Could a non-regionalised second tier league be a possibility in the Welsh pyramid system?
As it stands the Welsh Premier League has two second tier leagues, both in the North and South, but what if a second tier league were to be made?
The Football Association of Wales and the Welsh Premier League have been working hard with the introduction of the Tier One and Tier Two Licence to help ensure that more and more clubs are eligible for promotion to Wales top flight.
The Licence has worked with all twelve Premier League sides applying for the UEFA Licence too and the work being done has seen some run in a professional manner.
The licence covers necessities like having an Academy set-up, a 500 seater ground and passing the necessary regulations. Some clubs have benefitted from this and have built a club capable of challenging for promotion.
But with the Tier Two Licence set to come in later next year where clubs will need a 250 seater stand by April 30th 2018, this poses the question whether a Second Division, similar to Scotland and England’s set-up could work.
The second division could prepare clubs for life close to the top flight, travelling to all kind of regions in Wales, making it easier for the transition to Wales’ top division.
So far three clubs from South Wales have applied, with one side in Haverfordwest County currently wavering their chance of promotion, as they seek a reform of the top flight that would see more teams participate.
Whereas North Wales has two more clubs who feel that they can play in the top flight of Welsh football and are willing to do whatever work is necessary to get their clubs up to scratch for the Premier League.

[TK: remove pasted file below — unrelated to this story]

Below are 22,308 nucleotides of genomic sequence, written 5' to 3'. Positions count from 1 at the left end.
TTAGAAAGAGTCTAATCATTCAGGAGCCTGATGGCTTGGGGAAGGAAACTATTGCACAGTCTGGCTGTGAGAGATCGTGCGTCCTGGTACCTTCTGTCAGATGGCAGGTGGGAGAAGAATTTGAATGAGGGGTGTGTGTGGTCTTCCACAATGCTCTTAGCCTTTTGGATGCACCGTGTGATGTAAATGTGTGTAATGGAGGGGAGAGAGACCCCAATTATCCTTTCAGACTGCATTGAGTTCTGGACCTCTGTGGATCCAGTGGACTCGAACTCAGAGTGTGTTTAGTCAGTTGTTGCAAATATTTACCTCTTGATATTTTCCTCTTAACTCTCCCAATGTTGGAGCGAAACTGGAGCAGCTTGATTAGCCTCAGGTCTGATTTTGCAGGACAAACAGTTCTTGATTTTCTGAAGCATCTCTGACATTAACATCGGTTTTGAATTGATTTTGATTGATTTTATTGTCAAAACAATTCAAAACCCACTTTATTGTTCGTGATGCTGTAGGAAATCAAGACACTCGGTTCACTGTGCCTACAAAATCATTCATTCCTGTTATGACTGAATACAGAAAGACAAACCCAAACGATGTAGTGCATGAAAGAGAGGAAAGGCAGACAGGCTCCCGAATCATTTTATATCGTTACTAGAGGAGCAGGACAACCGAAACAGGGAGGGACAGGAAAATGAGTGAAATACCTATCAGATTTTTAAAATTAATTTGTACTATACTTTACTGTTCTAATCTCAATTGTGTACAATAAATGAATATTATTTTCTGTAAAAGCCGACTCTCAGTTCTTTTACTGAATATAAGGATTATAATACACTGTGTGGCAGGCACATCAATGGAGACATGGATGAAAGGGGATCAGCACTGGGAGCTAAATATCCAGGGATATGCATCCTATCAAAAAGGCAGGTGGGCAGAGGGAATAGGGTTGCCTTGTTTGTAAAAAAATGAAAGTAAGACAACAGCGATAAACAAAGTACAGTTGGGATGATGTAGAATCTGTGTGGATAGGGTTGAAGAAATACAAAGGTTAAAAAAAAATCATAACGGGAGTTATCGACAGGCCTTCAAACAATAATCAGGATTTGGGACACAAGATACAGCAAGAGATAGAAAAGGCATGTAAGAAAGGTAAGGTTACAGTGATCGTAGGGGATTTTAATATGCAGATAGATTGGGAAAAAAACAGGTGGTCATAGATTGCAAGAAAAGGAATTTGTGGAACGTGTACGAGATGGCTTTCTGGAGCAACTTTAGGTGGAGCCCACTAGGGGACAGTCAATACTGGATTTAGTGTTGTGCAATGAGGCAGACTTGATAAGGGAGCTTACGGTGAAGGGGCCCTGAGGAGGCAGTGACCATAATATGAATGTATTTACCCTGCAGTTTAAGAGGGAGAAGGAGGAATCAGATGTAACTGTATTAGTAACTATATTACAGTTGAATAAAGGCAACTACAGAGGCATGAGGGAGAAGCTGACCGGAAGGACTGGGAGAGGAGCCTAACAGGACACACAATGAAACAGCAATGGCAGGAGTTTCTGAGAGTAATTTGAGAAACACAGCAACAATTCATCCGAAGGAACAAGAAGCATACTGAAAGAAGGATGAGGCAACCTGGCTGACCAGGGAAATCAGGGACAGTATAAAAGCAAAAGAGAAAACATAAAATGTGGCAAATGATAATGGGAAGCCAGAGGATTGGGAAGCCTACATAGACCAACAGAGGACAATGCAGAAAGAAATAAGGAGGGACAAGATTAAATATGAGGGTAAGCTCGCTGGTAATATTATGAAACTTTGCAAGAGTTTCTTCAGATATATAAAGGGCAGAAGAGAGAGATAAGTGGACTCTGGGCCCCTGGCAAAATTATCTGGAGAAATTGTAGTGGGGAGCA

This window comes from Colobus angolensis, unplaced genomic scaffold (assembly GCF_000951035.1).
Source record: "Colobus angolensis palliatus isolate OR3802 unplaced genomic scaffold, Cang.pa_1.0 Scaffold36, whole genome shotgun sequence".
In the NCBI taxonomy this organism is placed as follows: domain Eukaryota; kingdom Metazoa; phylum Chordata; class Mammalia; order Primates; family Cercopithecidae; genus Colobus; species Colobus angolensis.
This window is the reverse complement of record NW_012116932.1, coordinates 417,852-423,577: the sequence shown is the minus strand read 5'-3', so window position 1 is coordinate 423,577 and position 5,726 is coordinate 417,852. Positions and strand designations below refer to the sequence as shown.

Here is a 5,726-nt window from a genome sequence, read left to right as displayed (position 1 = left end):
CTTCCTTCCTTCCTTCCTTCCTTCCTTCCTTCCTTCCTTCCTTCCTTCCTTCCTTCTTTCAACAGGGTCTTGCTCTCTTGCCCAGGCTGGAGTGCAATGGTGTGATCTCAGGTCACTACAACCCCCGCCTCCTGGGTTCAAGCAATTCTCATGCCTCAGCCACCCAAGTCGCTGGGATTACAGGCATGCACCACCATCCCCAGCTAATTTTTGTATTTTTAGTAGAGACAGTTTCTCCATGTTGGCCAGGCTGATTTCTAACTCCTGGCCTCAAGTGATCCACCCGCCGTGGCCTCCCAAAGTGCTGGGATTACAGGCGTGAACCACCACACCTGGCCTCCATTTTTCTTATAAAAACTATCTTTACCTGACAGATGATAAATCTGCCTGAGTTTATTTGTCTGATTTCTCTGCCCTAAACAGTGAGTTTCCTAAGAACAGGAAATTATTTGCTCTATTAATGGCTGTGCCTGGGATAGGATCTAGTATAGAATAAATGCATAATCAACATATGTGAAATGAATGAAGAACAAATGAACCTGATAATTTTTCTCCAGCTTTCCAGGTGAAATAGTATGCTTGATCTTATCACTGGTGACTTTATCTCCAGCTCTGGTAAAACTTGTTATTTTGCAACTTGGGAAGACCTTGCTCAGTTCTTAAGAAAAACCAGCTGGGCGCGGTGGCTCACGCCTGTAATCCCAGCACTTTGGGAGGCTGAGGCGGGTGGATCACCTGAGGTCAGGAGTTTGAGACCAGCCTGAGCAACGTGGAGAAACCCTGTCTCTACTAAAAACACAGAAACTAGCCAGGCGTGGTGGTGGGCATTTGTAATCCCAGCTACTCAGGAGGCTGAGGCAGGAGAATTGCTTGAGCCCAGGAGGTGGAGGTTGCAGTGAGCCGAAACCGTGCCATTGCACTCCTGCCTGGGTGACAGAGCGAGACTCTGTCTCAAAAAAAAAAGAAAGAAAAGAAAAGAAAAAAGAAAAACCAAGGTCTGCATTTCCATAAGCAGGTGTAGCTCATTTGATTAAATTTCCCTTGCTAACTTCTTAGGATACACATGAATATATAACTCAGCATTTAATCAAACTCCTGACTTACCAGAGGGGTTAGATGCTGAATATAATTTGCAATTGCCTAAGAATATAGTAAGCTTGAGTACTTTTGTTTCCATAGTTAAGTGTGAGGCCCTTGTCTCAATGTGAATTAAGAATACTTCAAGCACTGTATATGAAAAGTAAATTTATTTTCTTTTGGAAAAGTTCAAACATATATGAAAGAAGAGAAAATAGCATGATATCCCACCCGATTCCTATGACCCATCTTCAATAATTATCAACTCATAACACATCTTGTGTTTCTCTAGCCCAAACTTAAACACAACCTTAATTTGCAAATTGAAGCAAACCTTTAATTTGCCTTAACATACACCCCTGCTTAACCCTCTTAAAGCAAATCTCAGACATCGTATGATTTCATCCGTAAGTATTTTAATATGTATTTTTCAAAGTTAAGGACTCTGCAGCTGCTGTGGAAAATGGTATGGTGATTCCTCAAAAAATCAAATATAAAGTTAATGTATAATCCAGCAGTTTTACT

Out of the eight applicants from the second tier, only Penybont have yet to play in the Welsh Premier League, highlighting the competitiveness of the place in Wales top flight.
But whilst clubs have prepared themselves for promotion, there have been some cases where clubs have had to turn down promotion like Rhayader Town this season, who have been victims of their own success and have been unable to travel.
To combat that, bringing in line a second tier league could provide clubs in the Mid Wales area, the ability to be in the middle of it all and could boost the football in that area.
The introduction of a North, South and Mid Wales second tier could throw up exciting opportunities and offer Welsh football a new dimension.
The Welsh Football League and the Cymru Alliance aren’t two exciting leagues, there have been plenty of success stories over the years, all throwing up some remarkable stories as teams make their way to Wales top flight.
The Cymru Alliance is boasting one of the most opening title races in years with no side really dominating the pack at the moment. Whilst the Welsh Football League has some big former Premier League sides.
For the idea being touted, there are both positives and negatives in it, the distance travelled for players could see some drop out and a fixture pile-up could see clubs travelling a big distance in midweek.